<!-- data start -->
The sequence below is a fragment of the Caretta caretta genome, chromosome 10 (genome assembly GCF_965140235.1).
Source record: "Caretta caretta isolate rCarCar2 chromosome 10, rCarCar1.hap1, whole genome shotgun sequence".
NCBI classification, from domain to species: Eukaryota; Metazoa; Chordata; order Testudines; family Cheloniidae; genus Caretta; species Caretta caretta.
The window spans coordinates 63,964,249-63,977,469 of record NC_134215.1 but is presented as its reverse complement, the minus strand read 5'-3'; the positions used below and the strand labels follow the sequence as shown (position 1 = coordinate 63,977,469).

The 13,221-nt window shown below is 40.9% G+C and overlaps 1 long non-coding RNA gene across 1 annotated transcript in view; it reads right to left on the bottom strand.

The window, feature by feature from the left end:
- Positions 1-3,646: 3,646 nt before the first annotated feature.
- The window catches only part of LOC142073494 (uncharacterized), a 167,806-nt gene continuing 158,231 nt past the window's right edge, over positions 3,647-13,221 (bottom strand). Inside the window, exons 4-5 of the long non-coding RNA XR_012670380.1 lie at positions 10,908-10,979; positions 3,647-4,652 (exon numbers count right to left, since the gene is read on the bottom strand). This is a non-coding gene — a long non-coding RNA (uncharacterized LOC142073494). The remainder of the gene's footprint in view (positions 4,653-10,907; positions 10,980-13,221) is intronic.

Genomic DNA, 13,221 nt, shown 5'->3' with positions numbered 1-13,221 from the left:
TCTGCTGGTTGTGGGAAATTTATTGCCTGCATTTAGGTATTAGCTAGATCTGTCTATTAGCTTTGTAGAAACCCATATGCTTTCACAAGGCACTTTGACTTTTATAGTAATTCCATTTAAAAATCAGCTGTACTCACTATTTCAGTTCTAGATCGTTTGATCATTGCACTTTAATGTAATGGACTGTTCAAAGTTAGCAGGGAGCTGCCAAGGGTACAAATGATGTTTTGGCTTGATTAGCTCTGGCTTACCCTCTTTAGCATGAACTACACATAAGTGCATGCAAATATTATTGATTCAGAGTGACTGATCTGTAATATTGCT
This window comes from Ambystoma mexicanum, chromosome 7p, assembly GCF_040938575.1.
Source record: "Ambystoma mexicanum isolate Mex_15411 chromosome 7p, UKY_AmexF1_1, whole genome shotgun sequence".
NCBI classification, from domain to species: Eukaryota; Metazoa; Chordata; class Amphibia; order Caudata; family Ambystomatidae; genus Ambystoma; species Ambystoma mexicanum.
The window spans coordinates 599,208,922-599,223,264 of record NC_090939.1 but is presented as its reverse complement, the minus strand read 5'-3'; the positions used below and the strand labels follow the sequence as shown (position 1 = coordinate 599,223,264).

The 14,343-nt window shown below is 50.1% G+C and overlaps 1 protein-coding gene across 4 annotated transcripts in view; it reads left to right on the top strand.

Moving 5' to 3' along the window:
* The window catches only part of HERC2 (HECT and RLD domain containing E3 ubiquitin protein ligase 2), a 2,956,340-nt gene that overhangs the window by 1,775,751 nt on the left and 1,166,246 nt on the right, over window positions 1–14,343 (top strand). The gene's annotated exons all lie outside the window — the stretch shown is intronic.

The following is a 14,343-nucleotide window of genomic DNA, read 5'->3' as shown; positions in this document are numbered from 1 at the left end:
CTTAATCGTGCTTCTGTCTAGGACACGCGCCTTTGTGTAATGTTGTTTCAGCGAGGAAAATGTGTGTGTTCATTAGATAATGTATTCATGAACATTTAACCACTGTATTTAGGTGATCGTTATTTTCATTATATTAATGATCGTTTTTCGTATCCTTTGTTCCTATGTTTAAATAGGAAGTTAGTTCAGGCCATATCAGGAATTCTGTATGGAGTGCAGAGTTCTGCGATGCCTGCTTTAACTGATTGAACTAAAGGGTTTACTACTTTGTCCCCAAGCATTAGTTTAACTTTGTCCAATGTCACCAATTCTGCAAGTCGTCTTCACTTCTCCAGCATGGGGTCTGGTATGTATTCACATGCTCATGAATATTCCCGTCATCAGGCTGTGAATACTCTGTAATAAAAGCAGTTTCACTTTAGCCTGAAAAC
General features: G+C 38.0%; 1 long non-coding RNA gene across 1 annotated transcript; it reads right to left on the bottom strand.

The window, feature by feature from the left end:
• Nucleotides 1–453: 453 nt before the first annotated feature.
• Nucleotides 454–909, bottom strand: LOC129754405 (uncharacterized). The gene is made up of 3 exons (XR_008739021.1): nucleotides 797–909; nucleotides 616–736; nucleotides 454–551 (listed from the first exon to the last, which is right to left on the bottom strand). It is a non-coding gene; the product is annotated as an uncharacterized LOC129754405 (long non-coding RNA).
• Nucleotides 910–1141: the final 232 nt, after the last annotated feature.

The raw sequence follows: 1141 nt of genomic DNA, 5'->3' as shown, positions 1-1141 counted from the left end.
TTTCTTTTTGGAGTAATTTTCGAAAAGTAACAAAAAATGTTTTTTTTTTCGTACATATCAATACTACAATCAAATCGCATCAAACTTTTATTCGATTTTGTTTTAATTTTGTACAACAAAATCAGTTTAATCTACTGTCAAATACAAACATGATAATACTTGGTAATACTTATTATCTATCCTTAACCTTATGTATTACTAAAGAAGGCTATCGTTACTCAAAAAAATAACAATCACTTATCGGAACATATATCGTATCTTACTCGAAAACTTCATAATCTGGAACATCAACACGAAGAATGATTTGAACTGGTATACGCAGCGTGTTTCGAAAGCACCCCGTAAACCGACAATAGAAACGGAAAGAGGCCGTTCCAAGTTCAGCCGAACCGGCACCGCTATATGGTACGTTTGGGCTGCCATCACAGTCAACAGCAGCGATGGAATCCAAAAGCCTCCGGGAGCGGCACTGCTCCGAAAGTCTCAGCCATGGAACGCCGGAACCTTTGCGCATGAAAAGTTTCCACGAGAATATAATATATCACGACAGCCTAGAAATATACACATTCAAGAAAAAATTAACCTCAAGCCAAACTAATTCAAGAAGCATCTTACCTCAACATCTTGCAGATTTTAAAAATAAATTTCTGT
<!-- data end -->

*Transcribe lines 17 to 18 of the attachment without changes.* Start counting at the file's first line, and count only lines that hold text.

* The window catches only part of HERC2 (HECT and RLD domain containing E3 ubiquitin protein ligase 2), a 2,956,340-nt gene that overhangs the window by 1,775,751 nt on the left and 1,166,246 nt on the right, over window positions 1–14,343 (top strand). The gene's annotated exons all lie outside the window — the stretch shown is intronic.

The following is a 14,343-nucleotide window of genomic DNA, read 5'->3' as shown; positions in this document are numbered from 1 at the left end: